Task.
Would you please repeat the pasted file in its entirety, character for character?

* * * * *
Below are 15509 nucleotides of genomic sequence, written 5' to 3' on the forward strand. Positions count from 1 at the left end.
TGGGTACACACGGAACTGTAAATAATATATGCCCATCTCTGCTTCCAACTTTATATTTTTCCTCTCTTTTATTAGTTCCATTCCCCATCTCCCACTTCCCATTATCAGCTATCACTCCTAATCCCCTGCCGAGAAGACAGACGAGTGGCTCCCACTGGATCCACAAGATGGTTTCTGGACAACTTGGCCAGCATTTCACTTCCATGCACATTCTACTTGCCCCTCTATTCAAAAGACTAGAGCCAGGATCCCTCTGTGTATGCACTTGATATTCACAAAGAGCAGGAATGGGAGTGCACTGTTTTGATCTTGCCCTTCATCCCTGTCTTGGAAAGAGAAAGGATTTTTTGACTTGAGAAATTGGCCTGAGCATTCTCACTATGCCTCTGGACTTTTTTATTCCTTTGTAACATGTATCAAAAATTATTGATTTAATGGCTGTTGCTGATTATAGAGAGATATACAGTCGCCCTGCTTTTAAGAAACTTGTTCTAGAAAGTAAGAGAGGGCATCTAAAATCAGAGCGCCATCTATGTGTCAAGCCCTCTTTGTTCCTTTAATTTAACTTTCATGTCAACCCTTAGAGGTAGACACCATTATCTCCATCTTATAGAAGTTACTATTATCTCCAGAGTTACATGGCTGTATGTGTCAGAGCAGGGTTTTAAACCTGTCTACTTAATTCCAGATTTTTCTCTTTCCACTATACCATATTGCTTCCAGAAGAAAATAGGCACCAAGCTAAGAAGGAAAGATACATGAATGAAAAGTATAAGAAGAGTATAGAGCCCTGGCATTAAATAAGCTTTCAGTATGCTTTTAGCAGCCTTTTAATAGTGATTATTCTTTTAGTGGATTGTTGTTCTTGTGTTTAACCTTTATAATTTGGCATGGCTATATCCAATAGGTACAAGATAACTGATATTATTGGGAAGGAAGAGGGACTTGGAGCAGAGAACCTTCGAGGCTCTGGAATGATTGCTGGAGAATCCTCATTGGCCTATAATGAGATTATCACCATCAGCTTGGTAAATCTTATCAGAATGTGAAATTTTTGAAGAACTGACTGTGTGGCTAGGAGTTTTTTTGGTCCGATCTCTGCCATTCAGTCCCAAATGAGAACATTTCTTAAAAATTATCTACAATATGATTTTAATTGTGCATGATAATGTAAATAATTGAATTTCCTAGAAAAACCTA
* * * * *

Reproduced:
Below are 15509 nucleotides of genomic sequence, written 5' to 3' on the forward strand. Positions count from 1 at the left end.
TGGGTACACACGGAACTGTAAATAATATATGCCCATCTCTGCTTCCAACTTTATATTTTTCCTCTCTTTTATTAGTTCCATTCCCCATCTCCCACTTCCCATTATCAGCTATCACTCCTAATCCCCTGCCGAGAAGACAGACGAGTGGCTCCCACTGGATCCACAAGATGGTTTCTGGACAACTTGGCCAGCATTTCACTTCCATGCACATTCTACTTGCCCCTCTATTCAAAAGACTAGAGCCAGGATCCCTCTGTGTATGCACTTGATATTCACAAAGAGCAGGAATGGGAGTGCACTGTTTTGATCTTGCCCTTCATCCCTGTCTTGGAAAGAGAAAGGATTTTTTGACTTGAGAAATTGGCCTGAGCATTCTCACTATGCCTCTGGACTTTTTTATTCCTTTGTAACATGTATCAAAAATTATTGATTTAATGGCTGTTGCTGATTATAGAGAGATATACAGTCGCCCTGCTTTTAAGAAACTTGTTCTAGAAAGTAAGAGAGGGCATCTAAAATCAGAGCGCCATCTATGTGTCAAGCCCTCTTTGTTCCTTTAATTTAACTTTCATGTCAACCCTTAGAGGTAGACACCATTATCTCCATCTTATAGAAGTTACTATTATCTCCAGAGTTACATGGCTGTATGTGTCAGAGCAGGGTTTTAAACCTGTCTACTTAATTCCAGATTTTTCTCTTTCCACTATACCATATTGCTTCCAGAAGAAAATAGGCACCAAGCTAAGAAGGAAAGATACATGAATGAAAAGTATAAGAAGAGTATAGAGCCCTGGCATTAAATAAGCTTTCAGTATGCTTTTAGCAGCCTTTTAATAGTGATTATTCTTTTAGTGGATTGTTGTTCTTGTGTTTAACCTTTATAATTTGGCATGGCTATATCCAATAGGTACAAGATAACTGATATTATTGGGAAGGAAGAGGGACTTGGAGCAGAGAACCTTCGAGGCTCTGGAATGATTGCTGGAGAATCCTCATTGGCCTATAATGAGATTATCACCATCAGCTTGGTAAATCTTATCAGAATGTGAAATTTTTGAAGAACTGACTGTGTGGCTAGGAGTTTTTTTGGTCCGATCTCTGCCATTCAGTCCCAAATGAGAACATTTCTTAAAAATTATCTACAATATGATTTTAATTGTGCATGATAATGTAAATAATTGAATTTCCTAGAAAAACCTA